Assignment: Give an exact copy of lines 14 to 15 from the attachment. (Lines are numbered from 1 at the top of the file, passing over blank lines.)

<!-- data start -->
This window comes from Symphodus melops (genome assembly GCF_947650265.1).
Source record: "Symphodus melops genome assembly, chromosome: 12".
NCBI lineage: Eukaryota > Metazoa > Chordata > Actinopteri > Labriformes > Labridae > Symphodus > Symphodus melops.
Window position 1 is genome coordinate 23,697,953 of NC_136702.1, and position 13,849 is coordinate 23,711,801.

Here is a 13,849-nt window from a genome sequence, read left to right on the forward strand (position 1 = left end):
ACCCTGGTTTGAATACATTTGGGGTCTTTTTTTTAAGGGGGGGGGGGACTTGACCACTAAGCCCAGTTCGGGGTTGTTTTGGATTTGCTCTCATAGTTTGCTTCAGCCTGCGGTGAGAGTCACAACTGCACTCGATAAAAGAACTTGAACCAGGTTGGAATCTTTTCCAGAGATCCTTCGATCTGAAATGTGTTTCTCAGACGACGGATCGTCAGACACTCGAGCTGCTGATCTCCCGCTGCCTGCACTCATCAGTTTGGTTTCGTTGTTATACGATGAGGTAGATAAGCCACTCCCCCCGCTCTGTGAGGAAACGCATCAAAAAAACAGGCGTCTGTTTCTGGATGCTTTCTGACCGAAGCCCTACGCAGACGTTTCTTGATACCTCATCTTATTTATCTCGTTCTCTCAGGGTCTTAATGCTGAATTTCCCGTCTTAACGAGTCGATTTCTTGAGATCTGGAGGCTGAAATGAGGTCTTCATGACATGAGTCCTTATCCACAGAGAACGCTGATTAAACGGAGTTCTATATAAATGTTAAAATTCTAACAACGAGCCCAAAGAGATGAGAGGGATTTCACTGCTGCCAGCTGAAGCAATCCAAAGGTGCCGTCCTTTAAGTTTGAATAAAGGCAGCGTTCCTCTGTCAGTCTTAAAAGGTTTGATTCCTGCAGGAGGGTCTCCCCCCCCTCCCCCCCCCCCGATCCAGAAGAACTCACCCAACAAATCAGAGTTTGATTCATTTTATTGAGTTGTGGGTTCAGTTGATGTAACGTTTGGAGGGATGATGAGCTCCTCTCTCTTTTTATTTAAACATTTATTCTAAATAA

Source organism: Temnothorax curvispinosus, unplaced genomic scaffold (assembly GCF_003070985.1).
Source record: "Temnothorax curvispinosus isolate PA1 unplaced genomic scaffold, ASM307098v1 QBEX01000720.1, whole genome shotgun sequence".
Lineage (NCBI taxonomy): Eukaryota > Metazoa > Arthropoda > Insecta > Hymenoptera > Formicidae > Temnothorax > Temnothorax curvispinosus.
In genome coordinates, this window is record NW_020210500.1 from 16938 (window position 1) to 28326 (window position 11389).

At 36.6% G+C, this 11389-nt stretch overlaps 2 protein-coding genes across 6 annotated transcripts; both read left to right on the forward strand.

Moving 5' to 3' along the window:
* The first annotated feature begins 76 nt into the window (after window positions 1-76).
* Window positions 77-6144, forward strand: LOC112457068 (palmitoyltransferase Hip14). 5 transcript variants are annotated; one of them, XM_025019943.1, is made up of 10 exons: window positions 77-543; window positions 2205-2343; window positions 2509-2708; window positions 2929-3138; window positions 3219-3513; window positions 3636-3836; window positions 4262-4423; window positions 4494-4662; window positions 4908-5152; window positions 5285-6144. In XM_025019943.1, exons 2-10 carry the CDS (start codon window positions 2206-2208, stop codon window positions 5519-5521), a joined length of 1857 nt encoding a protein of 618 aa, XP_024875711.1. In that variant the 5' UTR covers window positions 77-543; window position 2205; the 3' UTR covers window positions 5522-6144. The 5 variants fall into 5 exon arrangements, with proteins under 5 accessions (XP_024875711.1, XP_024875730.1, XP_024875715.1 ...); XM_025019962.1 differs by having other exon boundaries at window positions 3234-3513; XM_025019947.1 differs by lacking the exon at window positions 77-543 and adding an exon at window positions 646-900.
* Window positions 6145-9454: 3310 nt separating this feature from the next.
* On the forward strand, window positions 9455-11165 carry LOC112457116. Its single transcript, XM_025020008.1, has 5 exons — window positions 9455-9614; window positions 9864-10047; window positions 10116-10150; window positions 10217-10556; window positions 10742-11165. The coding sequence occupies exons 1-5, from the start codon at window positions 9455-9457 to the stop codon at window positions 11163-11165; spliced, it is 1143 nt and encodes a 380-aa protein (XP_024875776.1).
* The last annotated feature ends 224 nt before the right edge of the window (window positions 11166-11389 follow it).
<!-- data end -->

* Window positions 77-6144, forward strand: LOC112457068 (palmitoyltransferase Hip14). 5 transcript variants are annotated; one of them, XM_025019943.1, is made up of 10 exons: window positions 77-543; window positions 2205-2343; window positions 2509-2708; window positions 2929-3138; window positions 3219-3513; window positions 3636-3836; window positions 4262-4423; window positions 4494-4662; window positions 4908-5152; window positions 5285-6144. In XM_025019943.1, exons 2-10 carry the CDS (start codon window positions 2206-2208, stop codon window positions 5519-5521), a joined length of 1857 nt encoding a protein of 618 aa, XP_024875711.1. In that variant the 5' UTR covers window positions 77-543; window position 2205; the 3' UTR covers window positions 5522-6144. The 5 variants fall into 5 exon arrangements, with proteins under 5 accessions (XP_024875711.1, XP_024875730.1, XP_024875715.1 ...); XM_025019962.1 differs by having other exon boundaries at window positions 3234-3513; XM_025019947.1 differs by lacking the exon at window positions 77-543 and adding an exon at window positions 646-900.
* Window positions 6145-9454: 3310 nt separating this feature from the next.